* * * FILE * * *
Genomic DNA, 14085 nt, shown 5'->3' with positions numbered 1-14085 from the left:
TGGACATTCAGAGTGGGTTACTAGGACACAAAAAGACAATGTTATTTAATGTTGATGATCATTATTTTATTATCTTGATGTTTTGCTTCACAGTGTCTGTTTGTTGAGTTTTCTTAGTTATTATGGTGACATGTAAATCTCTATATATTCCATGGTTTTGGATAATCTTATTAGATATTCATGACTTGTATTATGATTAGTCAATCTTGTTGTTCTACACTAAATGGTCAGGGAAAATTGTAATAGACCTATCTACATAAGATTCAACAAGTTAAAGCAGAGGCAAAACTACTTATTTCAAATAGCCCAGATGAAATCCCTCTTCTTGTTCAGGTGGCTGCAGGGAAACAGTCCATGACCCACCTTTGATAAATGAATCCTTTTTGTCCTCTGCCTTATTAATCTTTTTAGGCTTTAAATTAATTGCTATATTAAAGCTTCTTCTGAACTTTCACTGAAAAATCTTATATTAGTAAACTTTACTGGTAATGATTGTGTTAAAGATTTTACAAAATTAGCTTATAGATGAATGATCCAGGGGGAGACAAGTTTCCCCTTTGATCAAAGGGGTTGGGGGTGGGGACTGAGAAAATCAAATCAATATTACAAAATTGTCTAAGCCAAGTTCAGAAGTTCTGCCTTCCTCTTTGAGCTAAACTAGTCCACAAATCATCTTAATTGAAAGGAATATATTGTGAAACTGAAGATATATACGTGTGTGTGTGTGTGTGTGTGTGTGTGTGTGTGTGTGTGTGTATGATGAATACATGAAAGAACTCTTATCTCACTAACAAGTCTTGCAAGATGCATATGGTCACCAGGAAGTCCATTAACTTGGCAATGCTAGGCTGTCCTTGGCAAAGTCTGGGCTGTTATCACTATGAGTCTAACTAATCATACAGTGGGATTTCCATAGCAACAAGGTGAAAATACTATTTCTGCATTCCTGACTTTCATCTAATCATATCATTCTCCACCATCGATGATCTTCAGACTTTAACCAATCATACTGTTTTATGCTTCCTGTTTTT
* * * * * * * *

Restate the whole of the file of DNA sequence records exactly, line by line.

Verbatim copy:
Genomic DNA, 14085 nt, shown 5'->3' with positions numbered 1-14085 from the left:
TGGACATTCAGAGTGGGTTACTAGGACACAAAAAGACAATGTTATTTAATGTTGATGATCATTATTTTATTATCTTGATGTTTTGCTTCACAGTGTCTGTTTGTTGAGTTTTCTTAGTTATTATGGTGACATGTAAATCTCTATATATTCCATGGTTTTGGATAATCTTATTAGATATTCATGACTTGTATTATGATTAGTCAATCTTGTTGTTCTACACTAAATGGTCAGGGAAAATTGTAATAGACCTATCTACATAAGATTCAACAAGTTAAAGCAGAGGCAAAACTACTTATTTCAAATAGCCCAGATGAAATCCCTCTTCTTGTTCAGGTGGCTGCAGGGAAACAGTCCATGACCCACCTTTGATAAATGAATCCTTTTTGTCCTCTGCCTTATTAATCTTTTTAGGCTTTAAATTAATTGCTATATTAAAGCTTCTTCTGAACTTTCACTGAAAAATCTTATATTAGTAAACTTTACTGGTAATGATTGTGTTAAAGATTTTACAAAATTAGCTTATAGATGAATGATCCAGGGGGAGACAAGTTTCCCCTTTGATCAAAGGGGTTGGGGGTGGGGACTGAGAAAATCAAATCAATATTACAAAATTGTCTAAGCCAAGTTCAGAAGTTCTGCCTTCCTCTTTGAGCTAAACTAGTCCACAAATCATCTTAATTGAAAGGAATATATTGTGAAACTGAAGATATATACGTGTGTGTGTGTGTGTGTGTGTGTGTGTGTGTGTGTGTGTGTATGATGAATACATGAAAGAACTCTTATCTCACTAACAAGTCTTGCAAGATGCATATGGTCACCAGGAAGTCCATTAACTTGGCAATGCTAGGCTGTCCTTGGCAAAGTCTGGGCTGTTATCACTATGAGTCTAACTAATCATACAGTGGGATTTCCATAGCAACAAGGTGAAAATACTATTTCTGCATTCCTGACTTTCATCTAATCATATCATTCTCCACCATCGATGATCTTCAGACTTTAACCAATCATACTGTTTTATGCTTCCTGTTTTT